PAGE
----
One of the biggest challenges faced when performing research for supply market intelligence is determining the correct resources to use. This challenge is widely recognized within the procurement community. Tata, in a recent white paper states: “In short, it [supply market intelligence] results in procurement personnel spending huge amounts of time on gathering knowledge. Today, large volumes of information are available online. But it is not easy to find valuable and relevant information – for instance, competitor intelligence and cost trends for a particular category are difficult to acquire.” While addressing the problems of wading through large amounts of information, or the difficulties of finding obscure information, it is also important to realize the need for using authoritative, credible information for intelligence investigation. This should be the number one consideration when evaluating research intelligence resources. How do you determine this? The rule to follow is this: The authority of the research resource rests with the credibility of the author or organization responsible for producing the information. How do you determine credibility of the source from where the data originates? When you are determining credibility from an Internet source, there are many things to consider, such as, the impartiality and timeliness of the data being presented and the motivation of the provider. Also, can you verify through triangulation? But what about research that involves using commercial databases and larger, more complex resources? The number one way to ensure credibility is to enquire and investigate the original data sources being used. An authoritative resource will generously make available their list of data providers.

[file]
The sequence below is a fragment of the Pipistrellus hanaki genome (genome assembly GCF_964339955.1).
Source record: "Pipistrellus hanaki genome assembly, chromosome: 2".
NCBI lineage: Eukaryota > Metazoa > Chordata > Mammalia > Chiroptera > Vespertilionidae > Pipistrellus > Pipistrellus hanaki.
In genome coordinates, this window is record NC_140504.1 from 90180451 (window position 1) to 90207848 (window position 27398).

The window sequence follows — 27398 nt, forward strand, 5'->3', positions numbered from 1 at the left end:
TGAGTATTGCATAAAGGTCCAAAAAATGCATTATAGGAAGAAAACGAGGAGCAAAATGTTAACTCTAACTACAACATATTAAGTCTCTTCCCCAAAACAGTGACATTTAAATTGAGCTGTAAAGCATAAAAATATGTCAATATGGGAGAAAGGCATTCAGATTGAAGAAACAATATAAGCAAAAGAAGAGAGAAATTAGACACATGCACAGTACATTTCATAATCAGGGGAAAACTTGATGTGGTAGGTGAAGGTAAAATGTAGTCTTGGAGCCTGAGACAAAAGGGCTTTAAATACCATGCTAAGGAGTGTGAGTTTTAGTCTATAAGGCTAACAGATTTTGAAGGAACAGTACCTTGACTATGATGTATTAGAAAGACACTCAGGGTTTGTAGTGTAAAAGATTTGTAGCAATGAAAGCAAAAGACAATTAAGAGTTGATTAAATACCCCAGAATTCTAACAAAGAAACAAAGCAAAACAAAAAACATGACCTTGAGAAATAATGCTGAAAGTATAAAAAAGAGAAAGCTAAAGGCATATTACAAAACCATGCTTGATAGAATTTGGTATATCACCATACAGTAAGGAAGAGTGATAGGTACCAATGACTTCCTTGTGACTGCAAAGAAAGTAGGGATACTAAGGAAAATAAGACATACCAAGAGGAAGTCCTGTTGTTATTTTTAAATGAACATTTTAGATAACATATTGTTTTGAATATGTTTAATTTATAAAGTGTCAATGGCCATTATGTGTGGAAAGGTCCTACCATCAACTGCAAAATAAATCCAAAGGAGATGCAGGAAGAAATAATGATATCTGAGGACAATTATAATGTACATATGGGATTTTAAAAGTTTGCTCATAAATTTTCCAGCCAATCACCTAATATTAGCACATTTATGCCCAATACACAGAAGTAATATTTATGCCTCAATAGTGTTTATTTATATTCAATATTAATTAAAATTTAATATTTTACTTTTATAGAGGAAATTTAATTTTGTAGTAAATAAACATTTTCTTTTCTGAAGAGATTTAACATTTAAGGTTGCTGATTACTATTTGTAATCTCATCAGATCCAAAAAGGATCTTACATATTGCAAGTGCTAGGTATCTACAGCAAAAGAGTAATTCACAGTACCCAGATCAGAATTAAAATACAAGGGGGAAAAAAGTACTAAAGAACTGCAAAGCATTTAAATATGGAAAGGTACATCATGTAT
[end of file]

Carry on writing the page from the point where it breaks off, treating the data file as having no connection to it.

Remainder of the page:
On May 6, at ISM2015 Annual Conference, I will be presenting, along with my co-author Kelly Barner (virtually), on supply market intelligence risk assessment and research resources. Risk assessment is covered in the first part of our book (Supply Market Intelligence for Procurement Professionals: Research, Process, and Resources) and listings of supplier and geopolitical risk research resources are provided in the second part. Most of the presentation will be dedicated to covering various risk research resources. Preparing for this presentation once again confirms for me the importance of original source data. The resources I will be highlighting during the presentation are examples of providers that demonstrate the high value they place on their original sources. Because, ultimately, it’s these original sources from where the information is being pulled that are so important. Theses sources are the foundation, the core, or the scaffolding from which your intelligence is being built and it needs to be firm and solid. Using providers that demonstrate this high value ensures that you are drawing from data resources that are of the highest quality, and therefore credible. Providers, for example, like LexisNexis and BvD have long histories of using reputable core databases and sources, and the newer offerings, such as riskmethods and CSRHub do the same.